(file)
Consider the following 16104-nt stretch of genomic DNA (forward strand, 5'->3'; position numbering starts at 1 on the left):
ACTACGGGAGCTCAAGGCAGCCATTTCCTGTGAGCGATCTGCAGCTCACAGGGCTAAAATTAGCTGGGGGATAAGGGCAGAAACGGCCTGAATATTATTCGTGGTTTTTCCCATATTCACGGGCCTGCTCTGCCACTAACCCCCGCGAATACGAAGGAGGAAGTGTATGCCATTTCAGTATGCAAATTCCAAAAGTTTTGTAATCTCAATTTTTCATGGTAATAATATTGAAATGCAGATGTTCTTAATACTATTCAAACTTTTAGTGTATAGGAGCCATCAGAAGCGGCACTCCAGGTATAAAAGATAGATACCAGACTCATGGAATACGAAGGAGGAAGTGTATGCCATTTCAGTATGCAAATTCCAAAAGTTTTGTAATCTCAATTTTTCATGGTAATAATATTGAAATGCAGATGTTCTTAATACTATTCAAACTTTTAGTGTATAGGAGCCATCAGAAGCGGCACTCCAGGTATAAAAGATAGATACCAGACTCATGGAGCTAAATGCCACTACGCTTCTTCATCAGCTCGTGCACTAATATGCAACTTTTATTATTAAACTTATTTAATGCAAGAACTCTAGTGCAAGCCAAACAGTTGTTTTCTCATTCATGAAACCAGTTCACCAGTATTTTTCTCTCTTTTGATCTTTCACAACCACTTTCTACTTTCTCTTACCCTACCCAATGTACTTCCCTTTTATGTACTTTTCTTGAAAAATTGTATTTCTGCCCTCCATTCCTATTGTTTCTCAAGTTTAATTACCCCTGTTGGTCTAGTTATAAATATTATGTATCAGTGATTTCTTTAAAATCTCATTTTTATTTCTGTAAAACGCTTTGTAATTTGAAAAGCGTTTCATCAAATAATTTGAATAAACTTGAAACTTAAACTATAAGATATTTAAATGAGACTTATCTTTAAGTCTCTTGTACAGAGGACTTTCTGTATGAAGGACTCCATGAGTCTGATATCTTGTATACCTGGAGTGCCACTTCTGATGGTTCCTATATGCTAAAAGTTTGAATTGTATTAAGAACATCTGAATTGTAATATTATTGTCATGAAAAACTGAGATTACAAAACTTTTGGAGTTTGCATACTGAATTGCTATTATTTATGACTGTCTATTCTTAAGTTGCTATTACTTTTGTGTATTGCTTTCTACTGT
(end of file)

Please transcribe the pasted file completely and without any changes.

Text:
Consider the following 16104-nt stretch of genomic DNA (forward strand, 5'->3'; position numbering starts at 1 on the left):
ACTACGGGAGCTCAAGGCAGCCATTTCCTGTGAGCGATCTGCAGCTCACAGGGCTAAAATTAGCTGGGGGATAAGGGCAGAAACGGCCTGAATATTATTCGTGGTTTTTCCCATATTCACGGGCCTGCTCTGCCACTAACCCCCGCGAATACGAAGGAGGAAGTGTATGCCATTTCAGTATGCAAATTCCAAAAGTTTTGTAATCTCAATTTTTCATGGTAATAATATTGAAATGCAGATGTTCTTAATACTATTCAAACTTTTAGTGTATAGGAGCCATCAGAAGCGGCACTCCAGGTATAAAAGATAGATACCAGACTCATGGAATACGAAGGAGGAAGTGTATGCCATTTCAGTATGCAAATTCCAAAAGTTTTGTAATCTCAATTTTTCATGGTAATAATATTGAAATGCAGATGTTCTTAATACTATTCAAACTTTTAGTGTATAGGAGCCATCAGAAGCGGCACTCCAGGTATAAAAGATAGATACCAGACTCATGGAGCTAAATGCCACTACGCTTCTTCATCAGCTCGTGCACTAATATGCAACTTTTATTATTAAACTTATTTAATGCAAGAACTCTAGTGCAAGCCAAACAGTTGTTTTCTCATTCATGAAACCAGTTCACCAGTATTTTTCTCTCTTTTGATCTTTCACAACCACTTTCTACTTTCTCTTACCCTACCCAATGTACTTCCCTTTTATGTACTTTTCTTGAAAAATTGTATTTCTGCCCTCCATTCCTATTGTTTCTCAAGTTTAATTACCCCTGTTGGTCTAGTTATAAATATTATGTATCAGTGATTTCTTTAAAATCTCATTTTTATTTCTGTAAAACGCTTTGTAATTTGAAAAGCGTTTCATCAAATAATTTGAATAAACTTGAAACTTAAACTATAAGATATTTAAATGAGACTTATCTTTAAGTCTCTTGTACAGAGGACTTTCTGTATGAAGGACTCCATGAGTCTGATATCTTGTATACCTGGAGTGCCACTTCTGATGGTTCCTATATGCTAAAAGTTTGAATTGTATTAAGAACATCTGAATTGTAATATTATTGTCATGAAAAACTGAGATTACAAAACTTTTGGAGTTTGCATACTGAATTGCTATTATTTATGACTGTCTATTCTTAAGTTGCTATTACTTTTGTGTATTGCTTTCTACTGT